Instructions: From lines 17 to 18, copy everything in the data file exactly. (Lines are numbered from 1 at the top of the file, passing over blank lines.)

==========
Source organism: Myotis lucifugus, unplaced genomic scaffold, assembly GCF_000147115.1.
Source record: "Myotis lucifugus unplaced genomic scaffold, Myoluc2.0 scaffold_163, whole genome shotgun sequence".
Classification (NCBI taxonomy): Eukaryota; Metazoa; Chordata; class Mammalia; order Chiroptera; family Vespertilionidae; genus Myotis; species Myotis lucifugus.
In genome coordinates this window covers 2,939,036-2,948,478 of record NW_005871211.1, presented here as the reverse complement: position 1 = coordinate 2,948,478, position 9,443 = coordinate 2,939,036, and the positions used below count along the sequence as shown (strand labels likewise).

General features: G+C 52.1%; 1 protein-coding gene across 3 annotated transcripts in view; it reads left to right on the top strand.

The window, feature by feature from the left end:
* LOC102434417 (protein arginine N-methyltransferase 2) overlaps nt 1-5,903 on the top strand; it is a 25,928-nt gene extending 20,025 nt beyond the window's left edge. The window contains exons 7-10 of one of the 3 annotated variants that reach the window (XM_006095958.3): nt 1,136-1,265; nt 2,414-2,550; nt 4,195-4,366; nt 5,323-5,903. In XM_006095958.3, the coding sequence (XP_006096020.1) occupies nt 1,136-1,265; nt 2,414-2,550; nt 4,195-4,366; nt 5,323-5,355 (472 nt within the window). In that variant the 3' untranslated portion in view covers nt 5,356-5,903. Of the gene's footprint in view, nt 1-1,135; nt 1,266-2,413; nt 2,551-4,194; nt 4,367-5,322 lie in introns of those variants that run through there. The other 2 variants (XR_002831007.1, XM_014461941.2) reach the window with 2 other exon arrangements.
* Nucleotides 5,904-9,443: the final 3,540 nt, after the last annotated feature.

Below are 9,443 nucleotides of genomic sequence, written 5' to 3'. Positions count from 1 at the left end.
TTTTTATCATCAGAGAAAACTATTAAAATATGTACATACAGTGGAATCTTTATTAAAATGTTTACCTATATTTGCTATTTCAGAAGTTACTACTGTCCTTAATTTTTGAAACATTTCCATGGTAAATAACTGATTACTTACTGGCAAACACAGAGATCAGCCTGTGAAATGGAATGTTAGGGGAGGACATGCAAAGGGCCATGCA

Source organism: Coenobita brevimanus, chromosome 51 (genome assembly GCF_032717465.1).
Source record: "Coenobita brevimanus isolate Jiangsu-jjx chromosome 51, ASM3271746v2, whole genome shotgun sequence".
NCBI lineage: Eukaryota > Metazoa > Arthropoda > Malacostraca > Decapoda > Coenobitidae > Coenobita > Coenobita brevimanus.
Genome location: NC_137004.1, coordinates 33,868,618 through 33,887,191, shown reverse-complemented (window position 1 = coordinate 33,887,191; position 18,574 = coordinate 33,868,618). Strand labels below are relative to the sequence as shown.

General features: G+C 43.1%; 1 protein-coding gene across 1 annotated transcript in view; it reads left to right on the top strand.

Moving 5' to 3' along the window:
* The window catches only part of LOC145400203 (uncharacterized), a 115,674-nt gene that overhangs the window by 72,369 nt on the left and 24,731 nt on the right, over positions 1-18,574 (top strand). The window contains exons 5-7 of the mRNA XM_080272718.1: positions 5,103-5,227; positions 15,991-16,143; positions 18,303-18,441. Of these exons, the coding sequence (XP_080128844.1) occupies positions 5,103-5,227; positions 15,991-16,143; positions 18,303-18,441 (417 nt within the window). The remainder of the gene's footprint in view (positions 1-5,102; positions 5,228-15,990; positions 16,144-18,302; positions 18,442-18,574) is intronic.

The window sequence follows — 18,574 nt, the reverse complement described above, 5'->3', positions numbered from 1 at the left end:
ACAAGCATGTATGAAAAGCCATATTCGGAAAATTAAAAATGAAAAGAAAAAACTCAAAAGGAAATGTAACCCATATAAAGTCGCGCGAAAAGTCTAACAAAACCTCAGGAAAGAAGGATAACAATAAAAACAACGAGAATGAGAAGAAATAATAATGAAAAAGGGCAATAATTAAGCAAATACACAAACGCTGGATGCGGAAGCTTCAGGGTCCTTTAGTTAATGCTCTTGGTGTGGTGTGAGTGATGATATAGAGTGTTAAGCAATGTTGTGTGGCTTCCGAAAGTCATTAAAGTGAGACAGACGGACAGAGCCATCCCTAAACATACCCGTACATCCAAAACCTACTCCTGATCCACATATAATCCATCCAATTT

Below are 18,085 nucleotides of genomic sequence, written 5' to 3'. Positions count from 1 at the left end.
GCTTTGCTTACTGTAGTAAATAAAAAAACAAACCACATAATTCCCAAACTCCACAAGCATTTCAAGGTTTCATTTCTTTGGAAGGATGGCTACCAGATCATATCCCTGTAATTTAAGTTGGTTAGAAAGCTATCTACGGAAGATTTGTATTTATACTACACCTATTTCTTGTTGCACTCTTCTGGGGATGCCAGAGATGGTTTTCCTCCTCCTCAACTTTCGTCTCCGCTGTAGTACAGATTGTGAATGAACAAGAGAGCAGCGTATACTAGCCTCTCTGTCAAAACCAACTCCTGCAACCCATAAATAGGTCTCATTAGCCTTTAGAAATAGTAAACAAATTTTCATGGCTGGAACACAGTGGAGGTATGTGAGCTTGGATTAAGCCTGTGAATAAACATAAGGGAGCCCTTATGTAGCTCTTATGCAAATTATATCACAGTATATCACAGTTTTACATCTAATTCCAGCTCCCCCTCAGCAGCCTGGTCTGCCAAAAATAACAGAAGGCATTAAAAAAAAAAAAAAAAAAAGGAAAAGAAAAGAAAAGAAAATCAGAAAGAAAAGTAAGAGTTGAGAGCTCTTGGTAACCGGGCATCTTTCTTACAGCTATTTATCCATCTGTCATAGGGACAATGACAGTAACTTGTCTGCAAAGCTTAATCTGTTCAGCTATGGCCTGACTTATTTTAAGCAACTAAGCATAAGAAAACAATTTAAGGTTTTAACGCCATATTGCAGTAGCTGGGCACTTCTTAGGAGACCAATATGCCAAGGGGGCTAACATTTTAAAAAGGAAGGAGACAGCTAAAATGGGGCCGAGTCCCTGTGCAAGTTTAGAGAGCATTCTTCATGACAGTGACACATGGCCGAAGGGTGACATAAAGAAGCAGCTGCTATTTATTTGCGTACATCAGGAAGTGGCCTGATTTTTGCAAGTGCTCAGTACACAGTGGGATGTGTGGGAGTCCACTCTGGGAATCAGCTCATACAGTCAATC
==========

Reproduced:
* The window catches only part of LOC145400203 (uncharacterized), a 115,674-nt gene that overhangs the window by 72,369 nt on the left and 24,731 nt on the right, over positions 1-18,574 (top strand). The window contains exons 5-7 of the mRNA XM_080272718.1: positions 5,103-5,227; positions 15,991-16,143; positions 18,303-18,441. Of these exons, the coding sequence (XP_080128844.1) occupies positions 5,103-5,227; positions 15,991-16,143; positions 18,303-18,441 (417 nt within the window). The remainder of the gene's footprint in view (positions 1-5,102; positions 5,228-15,990; positions 16,144-18,302; positions 18,442-18,574) is intronic.

The window sequence follows — 18,574 nt, the reverse complement described above, 5'->3', positions numbered from 1 at the left end: